The Tour of Dr. Syntax in Search of the Picturesque, Part 6


The Tour of Dr. Syntax in Search of the Picturesque, Part 6

Excerpts from Canto 8

Dr. Syntax, having entirely misunderstood his night’s accommodation at the sumptuous home of a lord, goes forward in his quest, determined to seek the picturesque and thus, with his trusty pen and ink, earn his fortune:



"...Thus Syntax, with reflection fraught,
Soliloquiz'd the moral thought;
While Grizzle, all alive and gay,
Ambled along the ready way.
Last night she found it no disaster
To share the fortune of her master;
She, 'mong the finest hunters stood,
And shar'd with them the choicest food:
In a fine roomy stable plac'd,
With ev'ry well-trimm'd clothing grac'd.
Poor Grizzle was as fair a joke
To all the merry stable-folk.
As the good Doctor's self had been
To the kind gentry of the inn.

True to his consistently inconsistent mind, Dr. Syntax wastes away half the day in contemplation and eventually asks a shepherd boy for direction to an inn:


“Keep onward by the church-yard wall.
When you will see a house of call;
The sign's a Dragon — there you'll find
Eating and drinking to your mind."
Across the Down the Doctor went,
And towards the church his way he bent.
"Thus," Syntax said, "when man is hurl'd
Upwards and downwards in the world;
When some strong impulse makes him stray.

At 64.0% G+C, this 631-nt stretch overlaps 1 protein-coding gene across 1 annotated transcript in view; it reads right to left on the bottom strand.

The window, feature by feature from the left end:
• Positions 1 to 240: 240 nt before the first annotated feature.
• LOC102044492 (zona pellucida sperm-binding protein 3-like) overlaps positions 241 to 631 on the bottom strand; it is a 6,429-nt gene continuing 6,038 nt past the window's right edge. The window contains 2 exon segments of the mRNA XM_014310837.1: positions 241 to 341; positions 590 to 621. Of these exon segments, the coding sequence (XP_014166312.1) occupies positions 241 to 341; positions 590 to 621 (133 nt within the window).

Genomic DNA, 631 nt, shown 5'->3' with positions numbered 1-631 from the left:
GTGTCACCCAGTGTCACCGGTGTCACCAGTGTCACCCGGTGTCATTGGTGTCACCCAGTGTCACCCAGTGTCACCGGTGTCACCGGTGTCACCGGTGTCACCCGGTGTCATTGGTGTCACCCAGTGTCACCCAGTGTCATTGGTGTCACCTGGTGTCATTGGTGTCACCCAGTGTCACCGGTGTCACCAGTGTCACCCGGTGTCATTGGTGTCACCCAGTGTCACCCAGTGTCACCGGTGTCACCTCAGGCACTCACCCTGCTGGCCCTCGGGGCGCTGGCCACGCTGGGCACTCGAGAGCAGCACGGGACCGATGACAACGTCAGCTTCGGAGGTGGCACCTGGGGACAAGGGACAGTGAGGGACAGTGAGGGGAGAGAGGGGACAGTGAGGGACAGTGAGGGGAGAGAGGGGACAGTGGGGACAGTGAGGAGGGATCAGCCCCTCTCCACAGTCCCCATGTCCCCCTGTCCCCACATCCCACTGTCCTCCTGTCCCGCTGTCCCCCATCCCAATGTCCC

And he, perhaps, has lost his way —
The Church — Religion's holy seat,
Will guide to peace his wand'ring feet!

But, hark! the death-bell's solemn toll
Tells the departure of a soul;
The Sexton too, I see, prepares
The place where end all human cares.
And, lo, a crowd of tombs appear!
I may find something curious here;
For oft poetic flowers are found
To flourish in sepulchral ground,
I just walk in to take a look,
And pick up matter for my book.”


Dr. Syntax Meditating on the Tombs

Dr. Syntax looks through the tombstones in the churchyard and reads a few:

"EPITAPHS.

Here lies poor Thomas and his wife,
Who led a pretty jarring life;
But all is ended, do you see?
He holds his tongue, and so does she."

"If drugs and physic could but save
Us mortals from the dreary grave,
'Tis known that I took full enough
Of the apothecary's stuff.
To have prolong'd life's busy feast
To a full century at least;
But, spite of all the doctor's skill,
Of daily draught and nightly pill,
Egad, as sure as you're alive,
I was sent here at twenty-five."

"Within this tomb a lover lies,
Who fell an early sacrifice
To Dolly's unrelenting eyes;
For Dolly's charms poor Damon burn'd;
Disdain the cruel maid return'd :
But, as she danc'd in May-day pride,
Dolly fell down, and Dolly died.
And now she lays by Damon's side.
Be not hard-hearted, then, ye fair!
Of Dolly's hapless fate beware!
For sure, you'd better go to bed
To one alive than one who's dead."

" Beneath the sod the soldier sleeps,
Whom cruel War refuis'd to spare:
Beside his grave the maiden weeps,
And Glory plants the laurel there.
Honour is the warrior's need,
Or spar'd to live, or doom'd to die ;
Whether it is his lot to bleed.
Or join the shout of victory;
Alike the laurel to the truly brave,
That binds the brow, or consecrates the grave.”

"Beneath this stone her ashes rest.
Whose memory fills my aching breast!
She sleeps unconscious of the tear
That tells the tale of sorrow here;
But still the hope allays my pain
That we may live and love again:
Love, with a pure seraphic fire,